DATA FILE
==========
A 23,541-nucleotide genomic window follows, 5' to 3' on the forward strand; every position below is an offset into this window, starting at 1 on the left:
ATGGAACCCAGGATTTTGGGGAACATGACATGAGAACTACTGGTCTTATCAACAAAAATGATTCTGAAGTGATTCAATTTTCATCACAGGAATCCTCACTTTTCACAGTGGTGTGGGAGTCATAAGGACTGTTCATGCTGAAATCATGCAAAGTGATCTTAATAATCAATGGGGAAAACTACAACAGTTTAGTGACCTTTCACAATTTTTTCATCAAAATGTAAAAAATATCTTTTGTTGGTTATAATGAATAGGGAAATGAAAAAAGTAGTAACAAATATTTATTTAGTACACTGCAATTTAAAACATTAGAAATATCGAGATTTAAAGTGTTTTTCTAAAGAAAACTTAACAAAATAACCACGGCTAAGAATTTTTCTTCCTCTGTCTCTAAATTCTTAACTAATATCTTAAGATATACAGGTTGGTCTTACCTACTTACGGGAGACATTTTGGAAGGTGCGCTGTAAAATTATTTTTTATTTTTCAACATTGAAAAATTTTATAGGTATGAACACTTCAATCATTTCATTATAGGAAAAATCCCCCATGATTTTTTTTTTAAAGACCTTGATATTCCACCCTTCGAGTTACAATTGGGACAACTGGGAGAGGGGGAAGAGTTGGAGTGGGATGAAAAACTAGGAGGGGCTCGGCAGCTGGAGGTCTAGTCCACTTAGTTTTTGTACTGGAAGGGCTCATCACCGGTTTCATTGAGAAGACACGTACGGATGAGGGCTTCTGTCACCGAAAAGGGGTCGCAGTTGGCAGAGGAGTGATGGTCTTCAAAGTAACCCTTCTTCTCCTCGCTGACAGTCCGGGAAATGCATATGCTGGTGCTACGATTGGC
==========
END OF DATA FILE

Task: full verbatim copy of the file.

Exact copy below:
A 23,541-nucleotide genomic window follows, 5' to 3' on the forward strand; every position below is an offset into this window, starting at 1 on the left:
ATGGAACCCAGGATTTTGGGGAACATGACATGAGAACTACTGGTCTTATCAACAAAAATGATTCTGAAGTGATTCAATTTTCATCACAGGAATCCTCACTTTTCACAGTGGTGTGGGAGTCATAAGGACTGTTCATGCTGAAATCATGCAAAGTGATCTTAATAATCAATGGGGAAAACTACAACAGTTTAGTGACCTTTCACAATTTTTTCATCAAAATGTAAAAAATATCTTTTGTTGGTTATAATGAATAGGGAAATGAAAAAAGTAGTAACAAATATTTATTTAGTACACTGCAATTTAAAACATTAGAAATATCGAGATTTAAAGTGTTTTTCTAAAGAAAACTTAACAAAATAACCACGGCTAAGAATTTTTCTTCCTCTGTCTCTAAATTCTTAACTAATATCTTAAGATATACAGGTTGGTCTTACCTACTTACGGGAGACATTTTGGAAGGTGCGCTGTAAAATTATTTTTTATTTTTCAACATTGAAAAATTTTATAGGTATGAACACTTCAATCATTTCATTATAGGAAAAATCCCCCATGATTTTTTTTTTAAAGACCTTGATATTCCACCCTTCGAGTTACAATTGGGACAACTGGGAGAGGGGGAAGAGTTGGAGTGGGATGAAAAACTAGGAGGGGCTCGGCAGCTGGAGGTCTAGTCCACTTAGTTTTTGTACTGGAAGGGCTCATCACCGGTTTCATTGAGAAGACACGTACGGATGAGGGCTTCTGTCACCGAAAAGGGGTCGCAGTTGGCAGAGGAGTGATGGTCTTCAAAGTAACCCTTCTTCTCCTCGCTGACAGTCCGGGAAATGCATATGCTGGTGCTACGATTGGC